Curiously, this upside may also be the problem crippling the movie. The Crew runs 123 minutes, and while it's not aggravatingly overlong, the movie should probably be 10 or 15 minutes shorter. Most, if not all of the movie's payoffs were worth waiting a little long for, but the movie would be much better if it moved at a faster pace. There are also interesting and well-performed but somewhat unnecessary scenes, like a bit where Ratter and his partner in crime, an antsy gay cokehead named Paul the Hom (Philip Olivier) beat up two crackheads they hired for sex; I suppose it makes Ratter more dangerous and adds to the movie's tone, but it doesn't really go anywhere. Ratter and Paul also move to take out a few layabouts who might squeal to Ged about Ratter's double-crossing, and they go to shut them up, but not only do they hire a whole group of street kids to help them (more people who could potentially talk and ruin their plan), but Phil actually videotapes the whole event, which creates even more incriminating evidence.
The performances by the entire cast are good, elevating the movie beyond several of its flaws. Going back to Snatch, viewers may recognize Stephen Graham as Turkish's dim sidekick Tommy, but here he takes on an entirely different persona, playing a truly threatening villain in his short screen time (not appearing until past the movie's halfway point despite making it onto the DVD cover). Williams is also good as the main character, remaining just charismatic enough in the few moments of levity his character is allowed despite being angry for most of the movie. Bujega also deserves a special mention as Debs; her part is relatively small and removed from the gang violence and action of the film, but she has an excellent scene reacting to a serious betrayal near the end of the movie, and plays the developing, hearts-aflutter attraction between herself and Fellner nicely.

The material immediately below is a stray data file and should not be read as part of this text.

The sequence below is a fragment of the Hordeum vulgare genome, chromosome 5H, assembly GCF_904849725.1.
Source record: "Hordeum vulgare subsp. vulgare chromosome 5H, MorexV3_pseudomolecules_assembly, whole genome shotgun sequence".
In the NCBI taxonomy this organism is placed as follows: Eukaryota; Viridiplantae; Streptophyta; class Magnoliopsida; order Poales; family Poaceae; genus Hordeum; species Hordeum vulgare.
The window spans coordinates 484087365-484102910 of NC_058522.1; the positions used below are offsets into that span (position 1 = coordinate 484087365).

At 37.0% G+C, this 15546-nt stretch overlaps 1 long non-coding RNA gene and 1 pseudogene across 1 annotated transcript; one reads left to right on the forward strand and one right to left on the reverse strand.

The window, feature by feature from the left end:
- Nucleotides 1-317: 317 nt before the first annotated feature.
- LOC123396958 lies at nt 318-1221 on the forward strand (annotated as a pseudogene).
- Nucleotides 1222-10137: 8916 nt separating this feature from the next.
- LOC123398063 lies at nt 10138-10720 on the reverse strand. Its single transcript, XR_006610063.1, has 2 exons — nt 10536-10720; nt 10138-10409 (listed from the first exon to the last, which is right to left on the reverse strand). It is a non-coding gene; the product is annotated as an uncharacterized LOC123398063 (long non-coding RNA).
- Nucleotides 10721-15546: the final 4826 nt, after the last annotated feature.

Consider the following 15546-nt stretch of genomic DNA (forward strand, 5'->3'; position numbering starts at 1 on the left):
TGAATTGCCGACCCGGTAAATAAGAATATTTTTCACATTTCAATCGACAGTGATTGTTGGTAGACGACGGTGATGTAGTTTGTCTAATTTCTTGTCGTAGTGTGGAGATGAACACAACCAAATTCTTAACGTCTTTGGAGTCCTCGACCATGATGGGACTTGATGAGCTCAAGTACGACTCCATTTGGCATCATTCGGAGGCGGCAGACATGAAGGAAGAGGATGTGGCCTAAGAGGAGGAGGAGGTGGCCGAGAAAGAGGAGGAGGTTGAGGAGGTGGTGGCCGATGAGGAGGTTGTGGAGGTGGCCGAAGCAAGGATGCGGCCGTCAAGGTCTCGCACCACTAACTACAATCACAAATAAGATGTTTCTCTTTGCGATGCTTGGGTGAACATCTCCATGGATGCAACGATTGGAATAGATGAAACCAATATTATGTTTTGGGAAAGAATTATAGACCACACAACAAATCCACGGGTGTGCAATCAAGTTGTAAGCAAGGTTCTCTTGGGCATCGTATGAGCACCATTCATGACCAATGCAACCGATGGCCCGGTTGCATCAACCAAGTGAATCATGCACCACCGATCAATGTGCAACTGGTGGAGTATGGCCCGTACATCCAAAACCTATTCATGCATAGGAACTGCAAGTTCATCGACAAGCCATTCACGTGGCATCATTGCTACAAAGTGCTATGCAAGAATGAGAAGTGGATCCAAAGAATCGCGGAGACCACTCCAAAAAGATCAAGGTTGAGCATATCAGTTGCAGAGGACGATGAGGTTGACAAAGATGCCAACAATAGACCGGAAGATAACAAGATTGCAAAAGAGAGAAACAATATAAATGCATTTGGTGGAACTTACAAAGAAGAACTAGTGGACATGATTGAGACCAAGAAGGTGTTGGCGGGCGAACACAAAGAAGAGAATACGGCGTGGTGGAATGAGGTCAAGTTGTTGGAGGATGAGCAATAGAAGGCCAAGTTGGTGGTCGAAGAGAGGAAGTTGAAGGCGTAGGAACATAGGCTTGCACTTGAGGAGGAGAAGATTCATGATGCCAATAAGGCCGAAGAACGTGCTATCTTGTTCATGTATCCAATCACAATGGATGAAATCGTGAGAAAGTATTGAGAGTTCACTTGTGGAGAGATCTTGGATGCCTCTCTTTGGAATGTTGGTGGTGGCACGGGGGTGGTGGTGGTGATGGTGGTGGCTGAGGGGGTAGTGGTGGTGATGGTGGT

Like most films of its type, The Crew tries to have a somewhat grand ending, where all of the plot threads collide into a single explosive moment. Director Adrian Vitoria doesn't quite know how to pull it off with the scale the sequence is calling for, and it feels a little flat, but the resolution of the movie's various plot threads is ultimately satisfying enough. The Crew might not be better than most of Guy Ritchie's output, but as a different tone of film, it achieves a modest amount of success.
The Crew comes with tired guns-in-extreme-perspective style cover art (is it me, or do Scot Williams' fingers look a little weird?) trying to hype up the movie's gunplay factor, while the back cover features a poorly thrown in explosion and further guns-in-perspective (not as extreme, though). There are also distracting red boxes and lines on the back cover that seem unnecessary. Inside the Infiniti case, there is no insert, and the disc repeats the front cover artwork.
The Video and Audio